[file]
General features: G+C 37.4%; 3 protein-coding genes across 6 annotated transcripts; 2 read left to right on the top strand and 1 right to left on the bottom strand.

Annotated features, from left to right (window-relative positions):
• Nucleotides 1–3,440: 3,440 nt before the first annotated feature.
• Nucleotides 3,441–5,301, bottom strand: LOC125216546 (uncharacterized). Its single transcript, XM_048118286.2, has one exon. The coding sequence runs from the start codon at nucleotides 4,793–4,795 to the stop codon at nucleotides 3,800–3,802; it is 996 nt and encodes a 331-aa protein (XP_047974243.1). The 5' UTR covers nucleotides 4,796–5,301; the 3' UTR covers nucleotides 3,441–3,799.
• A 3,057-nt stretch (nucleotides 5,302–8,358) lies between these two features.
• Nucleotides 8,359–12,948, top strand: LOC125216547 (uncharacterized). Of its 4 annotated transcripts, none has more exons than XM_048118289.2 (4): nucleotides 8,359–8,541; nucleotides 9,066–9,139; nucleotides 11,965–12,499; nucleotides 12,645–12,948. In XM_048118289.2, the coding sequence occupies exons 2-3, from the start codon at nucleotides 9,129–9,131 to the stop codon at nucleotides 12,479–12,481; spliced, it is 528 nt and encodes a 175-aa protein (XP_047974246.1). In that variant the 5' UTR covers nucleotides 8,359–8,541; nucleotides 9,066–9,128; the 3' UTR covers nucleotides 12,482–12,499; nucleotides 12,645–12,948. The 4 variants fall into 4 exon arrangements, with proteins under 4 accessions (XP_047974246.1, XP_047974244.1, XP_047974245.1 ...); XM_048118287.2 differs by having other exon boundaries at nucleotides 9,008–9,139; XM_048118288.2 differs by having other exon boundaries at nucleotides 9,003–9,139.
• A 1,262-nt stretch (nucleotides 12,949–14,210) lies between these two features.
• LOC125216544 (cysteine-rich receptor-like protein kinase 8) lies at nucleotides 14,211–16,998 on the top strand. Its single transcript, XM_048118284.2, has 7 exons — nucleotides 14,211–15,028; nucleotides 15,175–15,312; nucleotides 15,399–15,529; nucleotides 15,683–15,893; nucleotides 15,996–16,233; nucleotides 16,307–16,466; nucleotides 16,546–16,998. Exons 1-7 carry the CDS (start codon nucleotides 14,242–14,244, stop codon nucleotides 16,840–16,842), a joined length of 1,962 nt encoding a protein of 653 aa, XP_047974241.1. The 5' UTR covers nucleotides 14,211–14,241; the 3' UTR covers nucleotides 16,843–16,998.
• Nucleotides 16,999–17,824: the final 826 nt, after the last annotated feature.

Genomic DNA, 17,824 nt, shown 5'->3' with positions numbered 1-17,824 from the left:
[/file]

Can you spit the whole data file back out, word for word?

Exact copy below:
General features: G+C 37.4%; 3 protein-coding genes across 6 annotated transcripts; 2 read left to right on the top strand and 1 right to left on the bottom strand.

Annotated features, from left to right (window-relative positions):
• Nucleotides 1–3,440: 3,440 nt before the first annotated feature.
• Nucleotides 3,441–5,301, bottom strand: LOC125216546 (uncharacterized). Its single transcript, XM_048118286.2, has one exon. The coding sequence runs from the start codon at nucleotides 4,793–4,795 to the stop codon at nucleotides 3,800–3,802; it is 996 nt and encodes a 331-aa protein (XP_047974243.1). The 5' UTR covers nucleotides 4,796–5,301; the 3' UTR covers nucleotides 3,441–3,799.
• A 3,057-nt stretch (nucleotides 5,302–8,358) lies between these two features.
• Nucleotides 8,359–12,948, top strand: LOC125216547 (uncharacterized). Of its 4 annotated transcripts, none has more exons than XM_048118289.2 (4): nucleotides 8,359–8,541; nucleotides 9,066–9,139; nucleotides 11,965–12,499; nucleotides 12,645–12,948. In XM_048118289.2, the coding sequence occupies exons 2-3, from the start codon at nucleotides 9,129–9,131 to the stop codon at nucleotides 12,479–12,481; spliced, it is 528 nt and encodes a 175-aa protein (XP_047974246.1). In that variant the 5' UTR covers nucleotides 8,359–8,541; nucleotides 9,066–9,128; the 3' UTR covers nucleotides 12,482–12,499; nucleotides 12,645–12,948. The 4 variants fall into 4 exon arrangements, with proteins under 4 accessions (XP_047974246.1, XP_047974244.1, XP_047974245.1 ...); XM_048118287.2 differs by having other exon boundaries at nucleotides 9,008–9,139; XM_048118288.2 differs by having other exon boundaries at nucleotides 9,003–9,139.
• A 1,262-nt stretch (nucleotides 12,949–14,210) lies between these two features.
• LOC125216544 (cysteine-rich receptor-like protein kinase 8) lies at nucleotides 14,211–16,998 on the top strand. Its single transcript, XM_048118284.2, has 7 exons — nucleotides 14,211–15,028; nucleotides 15,175–15,312; nucleotides 15,399–15,529; nucleotides 15,683–15,893; nucleotides 15,996–16,233; nucleotides 16,307–16,466; nucleotides 16,546–16,998. Exons 1-7 carry the CDS (start codon nucleotides 14,242–14,244, stop codon nucleotides 16,840–16,842), a joined length of 1,962 nt encoding a protein of 653 aa, XP_047974241.1. The 5' UTR covers nucleotides 14,211–14,241; the 3' UTR covers nucleotides 16,843–16,998.
• Nucleotides 16,999–17,824: the final 826 nt, after the last annotated feature.

Genomic DNA, 17,824 nt, shown 5'->3' with positions numbered 1-17,824 from the left: